Wednesday, June 21, 2006

Why Not Count *Everyone's* Vote?

Mark Hyman uses his most recent “Point” editorial to complain about disenfranchisement of military members voting in New Jersey via federal write-in ballots.

Hyman never states that New Jersey systematically tried to keep military members from voting with federal write-in ballots. He lets the insinuation float in the air, probably because New Jersey is a blue state that went for Kerry in 2004. But he provides no evidence of foul play, because there isn’t any.

As to the substance of his charges that bureaucratic hoops forced on absentee write-in ballot casters caused many of them not to have their votes counted, I can’t find much on the topic one way or the other.

If we grant that such problems happened (and I’m willing to), there are solutions, such as a uniform, nation-wide write in absentee ballot that could be used by anyone at any place. This is a proposal that’s gotten bipartisan support.

But Hyman’s concerns for voter enfranchisement are not consistent. While picking the specific and narrow issue of write-in absentee votes by New Jersey residents serving in the military, he ignores the much broader issues of voter disenfranchisement, many of which aren’t simply issues of bureaucratic mumbo jumbo or technical snafus, but organized attempts to suppress the vote and deny certain people the chance to express themselves. The most egregious and notable of these are the multitude of problems seen in Ohio in 2004, as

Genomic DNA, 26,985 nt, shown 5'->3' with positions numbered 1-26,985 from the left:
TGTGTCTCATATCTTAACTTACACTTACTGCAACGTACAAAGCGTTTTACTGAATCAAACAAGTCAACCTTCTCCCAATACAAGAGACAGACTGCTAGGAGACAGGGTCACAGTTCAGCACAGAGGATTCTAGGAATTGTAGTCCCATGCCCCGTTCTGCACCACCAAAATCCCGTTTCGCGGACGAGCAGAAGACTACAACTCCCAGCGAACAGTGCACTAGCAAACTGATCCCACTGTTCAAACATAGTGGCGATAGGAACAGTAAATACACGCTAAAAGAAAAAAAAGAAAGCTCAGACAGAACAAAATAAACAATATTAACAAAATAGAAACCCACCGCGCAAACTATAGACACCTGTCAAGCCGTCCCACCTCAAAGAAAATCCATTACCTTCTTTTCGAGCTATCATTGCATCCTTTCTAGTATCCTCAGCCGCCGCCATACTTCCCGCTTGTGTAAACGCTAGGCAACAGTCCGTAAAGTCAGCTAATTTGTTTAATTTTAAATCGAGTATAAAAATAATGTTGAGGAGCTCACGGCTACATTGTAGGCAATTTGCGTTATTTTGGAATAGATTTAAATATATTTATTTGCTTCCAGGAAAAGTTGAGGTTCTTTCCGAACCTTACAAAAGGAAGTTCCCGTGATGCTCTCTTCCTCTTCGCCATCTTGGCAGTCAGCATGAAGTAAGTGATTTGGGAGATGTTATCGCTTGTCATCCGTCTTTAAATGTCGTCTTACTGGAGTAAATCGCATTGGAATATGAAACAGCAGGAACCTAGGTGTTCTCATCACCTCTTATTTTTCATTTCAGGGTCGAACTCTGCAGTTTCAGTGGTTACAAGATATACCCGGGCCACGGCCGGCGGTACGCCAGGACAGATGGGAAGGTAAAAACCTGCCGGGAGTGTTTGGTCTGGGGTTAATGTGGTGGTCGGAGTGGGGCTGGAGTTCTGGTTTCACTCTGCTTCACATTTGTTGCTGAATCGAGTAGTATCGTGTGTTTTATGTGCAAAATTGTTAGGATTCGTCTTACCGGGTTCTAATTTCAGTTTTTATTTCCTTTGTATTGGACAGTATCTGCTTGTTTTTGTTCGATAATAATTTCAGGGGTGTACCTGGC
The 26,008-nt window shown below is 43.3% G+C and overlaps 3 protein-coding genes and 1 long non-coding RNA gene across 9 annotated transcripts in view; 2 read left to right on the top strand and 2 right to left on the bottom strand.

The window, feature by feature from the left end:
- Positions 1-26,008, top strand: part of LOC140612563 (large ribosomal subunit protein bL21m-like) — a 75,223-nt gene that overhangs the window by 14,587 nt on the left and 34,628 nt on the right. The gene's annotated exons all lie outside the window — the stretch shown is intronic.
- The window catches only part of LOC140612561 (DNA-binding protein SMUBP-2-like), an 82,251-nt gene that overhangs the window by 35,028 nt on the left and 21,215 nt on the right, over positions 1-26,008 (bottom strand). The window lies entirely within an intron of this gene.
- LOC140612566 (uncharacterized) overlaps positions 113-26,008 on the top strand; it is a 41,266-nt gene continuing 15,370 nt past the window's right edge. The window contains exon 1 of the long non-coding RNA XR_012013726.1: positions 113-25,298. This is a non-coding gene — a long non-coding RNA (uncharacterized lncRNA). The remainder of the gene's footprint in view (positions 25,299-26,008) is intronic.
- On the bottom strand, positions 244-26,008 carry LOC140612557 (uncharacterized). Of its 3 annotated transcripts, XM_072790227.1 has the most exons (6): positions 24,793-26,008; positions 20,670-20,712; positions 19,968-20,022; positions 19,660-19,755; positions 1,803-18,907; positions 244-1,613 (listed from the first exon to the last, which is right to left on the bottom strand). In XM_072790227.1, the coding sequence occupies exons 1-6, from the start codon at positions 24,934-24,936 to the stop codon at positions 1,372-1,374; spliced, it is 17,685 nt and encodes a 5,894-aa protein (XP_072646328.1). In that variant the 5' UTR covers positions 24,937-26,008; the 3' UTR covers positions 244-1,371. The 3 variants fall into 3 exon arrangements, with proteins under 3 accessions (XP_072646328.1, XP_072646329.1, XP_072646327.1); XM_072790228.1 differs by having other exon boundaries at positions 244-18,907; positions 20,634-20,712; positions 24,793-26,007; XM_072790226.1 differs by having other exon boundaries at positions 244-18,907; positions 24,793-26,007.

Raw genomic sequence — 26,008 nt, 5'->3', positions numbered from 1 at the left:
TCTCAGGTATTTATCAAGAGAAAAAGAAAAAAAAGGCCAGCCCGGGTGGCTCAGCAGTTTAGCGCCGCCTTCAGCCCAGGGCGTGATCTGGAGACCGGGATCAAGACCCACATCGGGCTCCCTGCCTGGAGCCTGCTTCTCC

Robert Kennedy Jr. has pointed out.

Everyone’s vote is equally important. Yes, the serviceman serving away from home deserves to have his vote counted. But so does the black woman from Cleveland who is working two jobs to support her family and had to stand in line for hours in order to exercise her rights.

All Americans should have their votes counted. That means voting machines with paper trails. It means uniform voting technology across the nation. It should also mean having election day be a holiday to prevent rushes at certain times of the day. It also must mean not having partisan political hacks from either party overseeing the election process itself.

If we want to preach democracy around the world, we need to practice it correctly. That starts with counting everyone’s vote.

And that’s The Counterpoint.

Hyman Index: 2.79


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